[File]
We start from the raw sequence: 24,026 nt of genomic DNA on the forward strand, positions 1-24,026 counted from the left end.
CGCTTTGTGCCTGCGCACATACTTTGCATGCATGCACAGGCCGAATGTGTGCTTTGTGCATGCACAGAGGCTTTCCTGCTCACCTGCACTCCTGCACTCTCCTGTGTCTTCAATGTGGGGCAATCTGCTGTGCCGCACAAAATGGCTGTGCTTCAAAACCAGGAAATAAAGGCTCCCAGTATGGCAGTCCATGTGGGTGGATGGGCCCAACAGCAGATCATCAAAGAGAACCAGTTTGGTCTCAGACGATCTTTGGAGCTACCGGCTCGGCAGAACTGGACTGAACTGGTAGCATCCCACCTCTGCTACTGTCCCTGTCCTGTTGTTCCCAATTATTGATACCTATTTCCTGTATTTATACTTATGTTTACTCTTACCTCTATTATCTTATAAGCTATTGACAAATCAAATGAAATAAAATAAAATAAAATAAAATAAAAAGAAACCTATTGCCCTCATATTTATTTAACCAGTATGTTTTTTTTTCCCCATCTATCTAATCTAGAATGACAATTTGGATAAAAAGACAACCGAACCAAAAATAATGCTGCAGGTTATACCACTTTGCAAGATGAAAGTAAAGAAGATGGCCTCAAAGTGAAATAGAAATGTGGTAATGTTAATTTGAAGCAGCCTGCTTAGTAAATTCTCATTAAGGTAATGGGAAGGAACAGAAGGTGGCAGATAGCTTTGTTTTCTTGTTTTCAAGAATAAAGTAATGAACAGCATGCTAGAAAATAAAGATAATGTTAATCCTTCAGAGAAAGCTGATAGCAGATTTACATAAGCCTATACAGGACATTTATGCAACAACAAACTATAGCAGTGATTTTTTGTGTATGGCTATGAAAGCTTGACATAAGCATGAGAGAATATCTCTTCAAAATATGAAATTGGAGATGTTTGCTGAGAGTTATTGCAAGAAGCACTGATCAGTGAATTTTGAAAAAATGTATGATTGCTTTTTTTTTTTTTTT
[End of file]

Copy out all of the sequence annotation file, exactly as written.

We start from the raw sequence: 24,026 nt of genomic DNA on the forward strand, positions 1-24,026 counted from the left end.
CGCTTTGTGCCTGCGCACATACTTTGCATGCATGCACAGGCCGAATGTGTGCTTTGTGCATGCACAGAGGCTTTCCTGCTCACCTGCACTCCTGCACTCTCCTGTGTCTTCAATGTGGGGCAATCTGCTGTGCCGCACAAAATGGCTGTGCTTCAAAACCAGGAAATAAAGGCTCCCAGTATGGCAGTCCATGTGGGTGGATGGGCCCAACAGCAGATCATCAAAGAGAACCAGTTTGGTCTCAGACGATCTTTGGAGCTACCGGCTCGGCAGAACTGGACTGAACTGGTAGCATCCCACCTCTGCTACTGTCCCTGTCCTGTTGTTCCCAATTATTGATACCTATTTCCTGTATTTATACTTATGTTTACTCTTACCTCTATTATCTTATAAGCTATTGACAAATCAAATGAAATAAAATAAAATAAAATAAAATAAAAAGAAACCTATTGCCCTCATATTTATTTAACCAGTATGTTTTTTTTTCCCCATCTATCTAATCTAGAATGACAATTTGGATAAAAAGACAACCGAACCAAAAATAATGCTGCAGGTTATACCACTTTGCAAGATGAAAGTAAAGAAGATGGCCTCAAAGTGAAATAGAAATGTGGTAATGTTAATTTGAAGCAGCCTGCTTAGTAAATTCTCATTAAGGTAATGGGAAGGAACAGAAGGTGGCAGATAGCTTTGTTTTCTTGTTTTCAAGAATAAAGTAATGAACAGCATGCTAGAAAATAAAGATAATGTTAATCCTTCAGAGAAAGCTGATAGCAGATTTACATAAGCCTATACAGGACATTTATGCAACAACAAACTATAGCAGTGATTTTTTGTGTATGGCTATGAAAGCTTGACATAAGCATGAGAGAATATCTCTTCAAAATATGAAATTGGAGATGTTTGCTGAGAGTTATTGCAAGAAGCACTGATCAGTGAATTTTGAAAAAATGTATGATTGCTTTTTTTTTTTTTTT